Thirty-seven deaths among New York City transit workers so far this year as city’s infrastructure continues to crumble

At least 37 active Metropolitan Transit Authority (MTA) workers in New York City have died so far this year, according to official statistics. While the cause of death is often not specified, there is little doubt most, if not all, are due to COVID-19.

Last year, the transit agency acknowledged more than 130 deaths among workers. However, a tally by rank-and-file workers suggests the official count may underestimate deaths significantly, with as many as 188 transit workers dying since March 2020.

While government officials and the corporate media continue to portray the pandemic as a thing of the past, the grim reality for transit workers is that the coronavirus continues to exact a horrific toll. Every month, Metropolitan Transportation Authority (MTA) officials read the names of new victims at their board meetings. In June, they reported the deaths of an electrical equipment maintainer, a station agent and a locomotive engineer. In May, they announced the names of six transit workers who had perished. They announced five in April, including a 33-year-old father of three.

But aside from perfunctory moments of silence at the board meetings and rare posts on the Transport Workers Union (TWU) Local 100’s social media pages, there has been a deafening silence over the extraordinary and ongoing carnage. Mass death is treated like an ordinary hazard of the job, much the same as a sprained ankle or a sore back. The main concern for New York’s ruling class lies not in protecting workers’ lives but in ensuring that public transit, a precondition in the country’s most densely-populated large city to keeping profit flowing for the corporate and financial elite, returns to some sense of normal.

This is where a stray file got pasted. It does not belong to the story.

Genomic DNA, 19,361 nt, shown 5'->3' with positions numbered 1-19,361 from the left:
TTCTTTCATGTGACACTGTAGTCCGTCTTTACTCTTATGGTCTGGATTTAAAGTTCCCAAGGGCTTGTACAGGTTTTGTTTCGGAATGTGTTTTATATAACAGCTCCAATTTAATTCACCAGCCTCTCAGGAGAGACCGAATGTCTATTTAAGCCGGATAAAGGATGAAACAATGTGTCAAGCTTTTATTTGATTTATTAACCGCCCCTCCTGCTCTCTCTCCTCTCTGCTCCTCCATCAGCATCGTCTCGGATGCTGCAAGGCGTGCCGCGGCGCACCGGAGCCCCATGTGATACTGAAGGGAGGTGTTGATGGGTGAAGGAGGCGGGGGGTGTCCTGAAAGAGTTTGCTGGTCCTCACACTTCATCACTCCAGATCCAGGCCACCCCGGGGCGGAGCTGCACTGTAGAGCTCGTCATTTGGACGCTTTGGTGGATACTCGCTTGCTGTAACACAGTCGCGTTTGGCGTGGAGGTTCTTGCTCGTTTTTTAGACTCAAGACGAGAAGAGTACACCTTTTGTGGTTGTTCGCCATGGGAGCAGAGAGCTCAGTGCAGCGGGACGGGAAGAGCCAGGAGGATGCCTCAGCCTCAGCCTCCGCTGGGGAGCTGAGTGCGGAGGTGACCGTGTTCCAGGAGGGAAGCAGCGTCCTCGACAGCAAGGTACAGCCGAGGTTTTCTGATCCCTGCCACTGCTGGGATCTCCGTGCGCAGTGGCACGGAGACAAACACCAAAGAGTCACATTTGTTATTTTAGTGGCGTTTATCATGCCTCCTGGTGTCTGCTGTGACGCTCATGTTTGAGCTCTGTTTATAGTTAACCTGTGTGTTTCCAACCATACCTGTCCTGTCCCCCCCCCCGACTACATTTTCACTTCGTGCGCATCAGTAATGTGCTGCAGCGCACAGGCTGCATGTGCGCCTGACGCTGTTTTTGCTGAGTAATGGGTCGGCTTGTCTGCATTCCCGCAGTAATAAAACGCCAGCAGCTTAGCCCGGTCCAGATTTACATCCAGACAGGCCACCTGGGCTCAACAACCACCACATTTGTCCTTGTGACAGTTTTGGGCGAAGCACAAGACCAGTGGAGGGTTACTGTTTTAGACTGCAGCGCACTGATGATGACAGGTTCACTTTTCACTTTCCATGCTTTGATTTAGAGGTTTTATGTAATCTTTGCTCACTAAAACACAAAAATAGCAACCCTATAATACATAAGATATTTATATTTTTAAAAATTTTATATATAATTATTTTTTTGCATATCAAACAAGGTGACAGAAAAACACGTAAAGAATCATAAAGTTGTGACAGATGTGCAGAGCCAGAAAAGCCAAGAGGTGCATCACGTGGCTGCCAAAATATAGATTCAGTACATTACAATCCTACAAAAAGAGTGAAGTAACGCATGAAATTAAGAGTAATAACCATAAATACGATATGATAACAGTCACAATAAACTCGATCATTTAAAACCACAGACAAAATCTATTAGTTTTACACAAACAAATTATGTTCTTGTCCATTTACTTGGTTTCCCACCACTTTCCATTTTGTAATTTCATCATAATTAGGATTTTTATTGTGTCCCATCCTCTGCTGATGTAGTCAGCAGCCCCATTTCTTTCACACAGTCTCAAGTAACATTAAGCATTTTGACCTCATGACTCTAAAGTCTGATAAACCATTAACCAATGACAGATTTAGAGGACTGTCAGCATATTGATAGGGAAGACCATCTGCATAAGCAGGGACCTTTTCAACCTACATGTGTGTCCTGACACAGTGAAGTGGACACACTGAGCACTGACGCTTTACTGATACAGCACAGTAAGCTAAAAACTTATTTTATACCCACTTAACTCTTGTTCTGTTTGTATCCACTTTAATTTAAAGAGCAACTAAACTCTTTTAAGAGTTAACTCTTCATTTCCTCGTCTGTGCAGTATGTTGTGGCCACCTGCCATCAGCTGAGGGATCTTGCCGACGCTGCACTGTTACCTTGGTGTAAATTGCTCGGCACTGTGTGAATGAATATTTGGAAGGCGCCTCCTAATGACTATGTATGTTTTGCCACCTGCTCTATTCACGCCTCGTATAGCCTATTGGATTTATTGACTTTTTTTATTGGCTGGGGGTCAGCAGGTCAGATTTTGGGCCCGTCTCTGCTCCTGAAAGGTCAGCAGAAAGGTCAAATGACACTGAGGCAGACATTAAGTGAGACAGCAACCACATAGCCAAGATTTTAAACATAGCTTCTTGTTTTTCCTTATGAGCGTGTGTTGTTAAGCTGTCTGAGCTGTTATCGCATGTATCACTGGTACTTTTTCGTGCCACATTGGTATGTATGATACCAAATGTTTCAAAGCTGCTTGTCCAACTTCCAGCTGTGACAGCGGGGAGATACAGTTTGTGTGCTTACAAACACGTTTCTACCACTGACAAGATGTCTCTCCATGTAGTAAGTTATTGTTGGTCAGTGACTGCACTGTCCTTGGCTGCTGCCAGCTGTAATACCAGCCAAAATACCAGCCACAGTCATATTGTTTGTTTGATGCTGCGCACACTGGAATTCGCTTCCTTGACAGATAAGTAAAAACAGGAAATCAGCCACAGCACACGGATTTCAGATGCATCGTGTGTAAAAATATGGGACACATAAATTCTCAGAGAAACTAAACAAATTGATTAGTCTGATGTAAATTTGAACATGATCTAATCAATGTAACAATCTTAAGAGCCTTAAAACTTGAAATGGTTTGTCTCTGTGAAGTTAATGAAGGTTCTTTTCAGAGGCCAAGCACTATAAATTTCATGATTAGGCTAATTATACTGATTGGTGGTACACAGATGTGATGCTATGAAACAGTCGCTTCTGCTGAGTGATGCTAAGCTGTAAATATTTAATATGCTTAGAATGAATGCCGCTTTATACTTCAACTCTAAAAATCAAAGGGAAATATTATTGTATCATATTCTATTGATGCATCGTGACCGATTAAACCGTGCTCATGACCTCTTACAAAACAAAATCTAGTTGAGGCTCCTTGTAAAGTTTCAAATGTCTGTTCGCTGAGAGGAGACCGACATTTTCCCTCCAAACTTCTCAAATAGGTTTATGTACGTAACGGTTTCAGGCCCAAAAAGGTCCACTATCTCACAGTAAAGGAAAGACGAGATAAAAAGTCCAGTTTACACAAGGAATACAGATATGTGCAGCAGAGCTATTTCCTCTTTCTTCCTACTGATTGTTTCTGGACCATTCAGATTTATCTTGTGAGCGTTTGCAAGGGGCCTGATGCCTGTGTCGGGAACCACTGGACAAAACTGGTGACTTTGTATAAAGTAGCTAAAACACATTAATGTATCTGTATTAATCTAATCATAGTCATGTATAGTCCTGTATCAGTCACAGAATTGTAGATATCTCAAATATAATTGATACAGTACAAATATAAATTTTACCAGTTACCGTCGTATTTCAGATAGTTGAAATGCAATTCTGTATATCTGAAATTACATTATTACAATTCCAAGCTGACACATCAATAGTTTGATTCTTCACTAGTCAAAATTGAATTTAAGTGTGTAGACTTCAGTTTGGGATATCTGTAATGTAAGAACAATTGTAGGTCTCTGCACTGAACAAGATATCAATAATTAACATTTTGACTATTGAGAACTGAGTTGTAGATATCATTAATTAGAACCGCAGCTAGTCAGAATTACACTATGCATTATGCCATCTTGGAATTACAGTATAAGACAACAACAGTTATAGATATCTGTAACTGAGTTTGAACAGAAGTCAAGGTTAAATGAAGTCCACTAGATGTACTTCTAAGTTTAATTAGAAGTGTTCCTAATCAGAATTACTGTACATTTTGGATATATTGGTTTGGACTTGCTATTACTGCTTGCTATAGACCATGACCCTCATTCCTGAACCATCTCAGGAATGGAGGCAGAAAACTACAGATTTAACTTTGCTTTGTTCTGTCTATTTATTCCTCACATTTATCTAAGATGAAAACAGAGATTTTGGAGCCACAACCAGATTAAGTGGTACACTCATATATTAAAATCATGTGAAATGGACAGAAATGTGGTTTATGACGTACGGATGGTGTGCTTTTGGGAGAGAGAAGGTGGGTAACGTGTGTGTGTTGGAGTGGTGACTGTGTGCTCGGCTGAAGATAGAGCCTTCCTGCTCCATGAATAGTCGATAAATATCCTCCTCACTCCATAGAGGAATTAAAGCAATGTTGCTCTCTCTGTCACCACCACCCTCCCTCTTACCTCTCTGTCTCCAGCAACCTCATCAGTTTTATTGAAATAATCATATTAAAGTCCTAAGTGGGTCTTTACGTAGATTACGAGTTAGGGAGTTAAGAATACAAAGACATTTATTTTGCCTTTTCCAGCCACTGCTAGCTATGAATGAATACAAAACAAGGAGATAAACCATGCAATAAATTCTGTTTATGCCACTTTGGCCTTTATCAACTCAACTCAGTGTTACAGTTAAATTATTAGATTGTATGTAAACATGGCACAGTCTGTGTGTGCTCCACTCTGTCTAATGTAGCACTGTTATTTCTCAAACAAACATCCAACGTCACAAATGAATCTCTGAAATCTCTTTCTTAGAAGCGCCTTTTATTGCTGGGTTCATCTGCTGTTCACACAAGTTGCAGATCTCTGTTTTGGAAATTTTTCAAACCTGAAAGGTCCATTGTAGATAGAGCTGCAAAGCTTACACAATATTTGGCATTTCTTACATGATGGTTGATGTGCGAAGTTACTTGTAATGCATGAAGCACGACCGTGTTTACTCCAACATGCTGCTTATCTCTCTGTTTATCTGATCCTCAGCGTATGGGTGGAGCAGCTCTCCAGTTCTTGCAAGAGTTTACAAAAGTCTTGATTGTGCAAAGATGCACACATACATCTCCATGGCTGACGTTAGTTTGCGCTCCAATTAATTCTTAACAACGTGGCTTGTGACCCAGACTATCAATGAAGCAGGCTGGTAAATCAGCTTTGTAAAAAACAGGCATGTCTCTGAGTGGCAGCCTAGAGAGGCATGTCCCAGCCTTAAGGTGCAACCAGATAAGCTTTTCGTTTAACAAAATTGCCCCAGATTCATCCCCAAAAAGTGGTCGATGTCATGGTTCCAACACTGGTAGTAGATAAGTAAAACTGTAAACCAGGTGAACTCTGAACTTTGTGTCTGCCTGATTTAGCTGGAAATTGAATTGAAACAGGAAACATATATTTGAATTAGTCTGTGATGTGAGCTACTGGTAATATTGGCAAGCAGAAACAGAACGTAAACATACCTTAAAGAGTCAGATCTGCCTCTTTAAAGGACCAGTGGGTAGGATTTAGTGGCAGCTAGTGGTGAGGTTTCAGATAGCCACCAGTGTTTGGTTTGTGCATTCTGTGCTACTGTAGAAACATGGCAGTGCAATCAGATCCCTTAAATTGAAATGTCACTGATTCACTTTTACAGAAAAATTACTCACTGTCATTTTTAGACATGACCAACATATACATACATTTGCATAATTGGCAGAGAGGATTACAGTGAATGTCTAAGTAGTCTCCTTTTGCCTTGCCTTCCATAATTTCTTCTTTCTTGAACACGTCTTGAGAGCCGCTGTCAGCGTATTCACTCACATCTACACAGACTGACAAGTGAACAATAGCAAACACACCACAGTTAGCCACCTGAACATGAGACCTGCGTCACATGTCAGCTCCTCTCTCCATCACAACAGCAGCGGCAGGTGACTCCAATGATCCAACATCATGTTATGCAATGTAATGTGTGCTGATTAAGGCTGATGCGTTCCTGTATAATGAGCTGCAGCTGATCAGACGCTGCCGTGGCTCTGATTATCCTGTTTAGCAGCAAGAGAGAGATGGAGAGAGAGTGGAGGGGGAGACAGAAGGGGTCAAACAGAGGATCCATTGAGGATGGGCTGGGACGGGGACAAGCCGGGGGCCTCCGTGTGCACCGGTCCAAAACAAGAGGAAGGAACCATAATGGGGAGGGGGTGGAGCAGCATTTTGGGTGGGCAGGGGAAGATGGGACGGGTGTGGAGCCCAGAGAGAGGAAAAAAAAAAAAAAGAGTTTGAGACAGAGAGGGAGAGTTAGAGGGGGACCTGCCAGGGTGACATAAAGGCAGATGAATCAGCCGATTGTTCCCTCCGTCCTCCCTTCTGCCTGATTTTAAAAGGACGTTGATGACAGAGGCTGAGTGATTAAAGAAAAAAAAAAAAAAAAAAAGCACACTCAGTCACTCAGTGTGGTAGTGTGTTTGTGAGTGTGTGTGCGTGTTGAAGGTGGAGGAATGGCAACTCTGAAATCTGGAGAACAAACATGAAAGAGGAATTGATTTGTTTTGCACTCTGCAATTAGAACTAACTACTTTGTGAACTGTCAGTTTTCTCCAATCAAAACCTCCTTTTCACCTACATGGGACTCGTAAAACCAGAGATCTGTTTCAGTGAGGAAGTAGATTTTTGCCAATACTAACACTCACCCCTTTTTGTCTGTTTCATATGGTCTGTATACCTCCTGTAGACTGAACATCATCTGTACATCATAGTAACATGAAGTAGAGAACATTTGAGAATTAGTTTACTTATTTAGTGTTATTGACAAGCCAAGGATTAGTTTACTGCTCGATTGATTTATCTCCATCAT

Following the reopening of New York City, a new normal is emerging for transit workers and riders consisting of the normalization of death, failing service and stepped-up attacks on jobs.

At the same time as they virtually ignore COVID-related deaths in the transit system, the media and the TWU have sensationalized incidents of assault on the city’s buses and subways in order to whip up a law-and-order campaign for hundreds of more cops in the transit system and to center this year’s mayoral election on crime rather than social inequality and the pandemic.

With the Delta variant triggering a resurgence of the pandemic, officials at every level of government have continued to press ahead with eliminating what minimal protections remain. Taking his lead from President Biden’s Centers for Disease Control and Prevention, Governor Andrew Cuomo scrapped statewide mask mandates and restrictions on indoor occupancy in June. While formally masks remain required at indoor stations and on buses and trains, the broader policy shift has undermined compliance. The MTA has long since abandoned rear boarding on buses, which provided a buffer between passengers and drivers, and never addressed many issues with the deplorable state of crew rooms and locker rooms.